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Black Cat Tavern
The Black Cat sign (40217238521).jpg
Location 3909 W Sunset Blvd
Built 1939
Architectural style(s) Art Deco
Governing body private
Designated 2008
Reference no. 939
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The Black Cat Tavern is an LGBT historic site located in the Silver Lake neighborhood of Los Angeles, California. In 1967, it was the site of one of the first demonstrations in the United States protesting police brutality against LGBT people, preceding the Stonewall riots by over two years.

History

The bar was established in November 1966; two months later, on New Year's Eve, several plainclothes Los Angeles Police Department officers infiltrated the tavern.

According to local gay newspaper Tangents, "the Black Cat was happy and hopping" before undercover police arrived and started beating patrons as they were ringing in the New Year: "There were colored balloons covering the ceiling ... and three glittering Christmas trees." Moments later, “all hell broke loose.” After arresting several patrons for kissing as they celebrated the occasion, the undercover police officers began beating several of the patrons and ultimately arrested fourteen patrons for "assault and public lewdness".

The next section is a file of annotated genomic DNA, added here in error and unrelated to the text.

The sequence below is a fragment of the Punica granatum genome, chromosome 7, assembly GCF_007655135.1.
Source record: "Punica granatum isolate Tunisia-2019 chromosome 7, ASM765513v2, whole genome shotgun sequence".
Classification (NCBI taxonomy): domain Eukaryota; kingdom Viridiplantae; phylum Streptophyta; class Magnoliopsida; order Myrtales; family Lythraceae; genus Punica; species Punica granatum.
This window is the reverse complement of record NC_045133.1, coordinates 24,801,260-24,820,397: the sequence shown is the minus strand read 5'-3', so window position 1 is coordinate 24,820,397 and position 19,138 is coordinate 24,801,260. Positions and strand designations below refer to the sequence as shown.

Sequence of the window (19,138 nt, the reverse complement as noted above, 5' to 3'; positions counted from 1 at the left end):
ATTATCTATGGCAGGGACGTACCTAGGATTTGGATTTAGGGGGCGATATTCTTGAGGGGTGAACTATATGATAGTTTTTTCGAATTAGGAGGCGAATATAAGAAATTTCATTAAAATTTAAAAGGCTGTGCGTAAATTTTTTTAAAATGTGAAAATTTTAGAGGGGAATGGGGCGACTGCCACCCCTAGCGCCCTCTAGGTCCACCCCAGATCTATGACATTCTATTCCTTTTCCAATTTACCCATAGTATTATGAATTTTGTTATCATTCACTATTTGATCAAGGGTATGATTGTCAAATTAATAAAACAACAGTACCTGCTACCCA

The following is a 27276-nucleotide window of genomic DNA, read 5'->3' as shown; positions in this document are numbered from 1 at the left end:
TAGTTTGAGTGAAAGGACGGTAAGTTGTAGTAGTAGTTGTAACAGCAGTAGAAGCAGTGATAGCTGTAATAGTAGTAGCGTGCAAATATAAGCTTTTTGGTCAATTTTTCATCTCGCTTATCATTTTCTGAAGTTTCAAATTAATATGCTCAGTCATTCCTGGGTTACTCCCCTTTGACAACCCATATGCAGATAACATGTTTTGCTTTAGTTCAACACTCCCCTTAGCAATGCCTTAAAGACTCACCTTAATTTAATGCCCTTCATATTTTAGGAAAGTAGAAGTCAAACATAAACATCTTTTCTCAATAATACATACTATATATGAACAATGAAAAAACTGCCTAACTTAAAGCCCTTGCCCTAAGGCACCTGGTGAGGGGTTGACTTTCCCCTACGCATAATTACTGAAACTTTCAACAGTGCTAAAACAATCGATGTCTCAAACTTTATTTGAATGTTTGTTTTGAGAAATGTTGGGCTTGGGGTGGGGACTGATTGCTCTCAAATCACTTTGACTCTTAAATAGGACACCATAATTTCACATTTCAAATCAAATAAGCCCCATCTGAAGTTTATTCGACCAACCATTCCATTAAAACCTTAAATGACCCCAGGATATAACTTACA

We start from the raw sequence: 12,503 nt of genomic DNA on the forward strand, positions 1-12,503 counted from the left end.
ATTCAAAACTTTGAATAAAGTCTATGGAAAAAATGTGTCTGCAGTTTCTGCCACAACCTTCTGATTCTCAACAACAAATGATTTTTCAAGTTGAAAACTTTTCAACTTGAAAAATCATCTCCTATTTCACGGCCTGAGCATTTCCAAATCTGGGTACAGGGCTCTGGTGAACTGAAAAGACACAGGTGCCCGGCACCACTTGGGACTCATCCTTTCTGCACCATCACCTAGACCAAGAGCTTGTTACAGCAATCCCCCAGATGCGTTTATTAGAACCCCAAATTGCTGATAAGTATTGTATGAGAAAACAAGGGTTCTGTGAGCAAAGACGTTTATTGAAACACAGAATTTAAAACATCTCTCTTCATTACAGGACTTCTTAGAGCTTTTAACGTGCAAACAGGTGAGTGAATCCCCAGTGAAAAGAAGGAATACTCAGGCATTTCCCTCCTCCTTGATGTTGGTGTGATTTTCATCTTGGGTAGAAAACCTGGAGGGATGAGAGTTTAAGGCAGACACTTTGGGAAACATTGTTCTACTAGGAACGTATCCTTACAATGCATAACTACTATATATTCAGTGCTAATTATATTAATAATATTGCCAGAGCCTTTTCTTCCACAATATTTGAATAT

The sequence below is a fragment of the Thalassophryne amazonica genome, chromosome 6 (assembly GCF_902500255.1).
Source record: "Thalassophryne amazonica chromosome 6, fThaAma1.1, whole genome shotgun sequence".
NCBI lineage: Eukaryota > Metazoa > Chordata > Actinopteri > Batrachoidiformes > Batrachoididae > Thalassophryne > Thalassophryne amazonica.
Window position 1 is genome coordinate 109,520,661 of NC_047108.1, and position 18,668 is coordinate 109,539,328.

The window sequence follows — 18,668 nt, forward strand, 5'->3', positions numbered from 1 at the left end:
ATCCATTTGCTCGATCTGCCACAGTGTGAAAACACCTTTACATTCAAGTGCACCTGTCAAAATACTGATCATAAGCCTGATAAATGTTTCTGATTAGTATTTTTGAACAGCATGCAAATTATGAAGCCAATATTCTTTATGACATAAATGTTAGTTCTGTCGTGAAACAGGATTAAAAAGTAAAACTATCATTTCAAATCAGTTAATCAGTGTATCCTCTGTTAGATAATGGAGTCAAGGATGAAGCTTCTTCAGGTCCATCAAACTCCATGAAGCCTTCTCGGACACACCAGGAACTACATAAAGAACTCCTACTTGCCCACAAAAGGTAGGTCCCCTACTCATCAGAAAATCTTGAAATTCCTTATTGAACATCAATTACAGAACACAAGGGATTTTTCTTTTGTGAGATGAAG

Contrary to popular myth, there was no "riot" at the Black Cat, but a civil demonstration of 200 attendees to protest the raids was held on February 11, 1967. The demonstration was organized by a group called PRIDE (Personal Rights in Defense and Education) – founded by Steve Ginsberg – and the SCCRH (Southern California Council on Religion and Homophile). The protest was met by squadrons of armed policemen.

Legacy

The raid and subsequent protests inspired publication of The Advocate, which began as a newspaper for the group PRIDE. The January 1967 raid on the Black Cat Tavern and the August 1968 raid on The Patch together inspired the formation of the Metropolitan Community Church (led by Pastor Troy Perry).

For some time "the Stonewall riots became central to gay collective memory while other events did not." By pointing to critical moments in LGBT history that took place before 1969, historians continue to challenge the notion that the events at the Stonewall Inn marked the very first time LGBT folks "fought back instead of passively enduring humiliating treatment." Indeed, the 1959 Cooper Donuts Riot and the 1966 Compton's Cafeteria riot predate the incidents at The Black Cat.

On November 7, 2008, the Black Cat site was declared a Los Angeles Historic-Cultural Monument.

In 2014, queer Chicana artist Alma López and students in her "Queer Art in LA" class at UCLA painted a mural depicting the protests. The mural is located in the LGBTQ Studies offices in Haines Hall on the UCLA campus.

Present day

After operating as a gay bar under several names (most recently Le Barcito catering to the Latino community), in November 2012 the site became a restaurant and bar named The Black Cat in memory of the earlier establishment. The new Black Cat caters to a general clientele, and there are photographs of the events of 1967 displayed inside.

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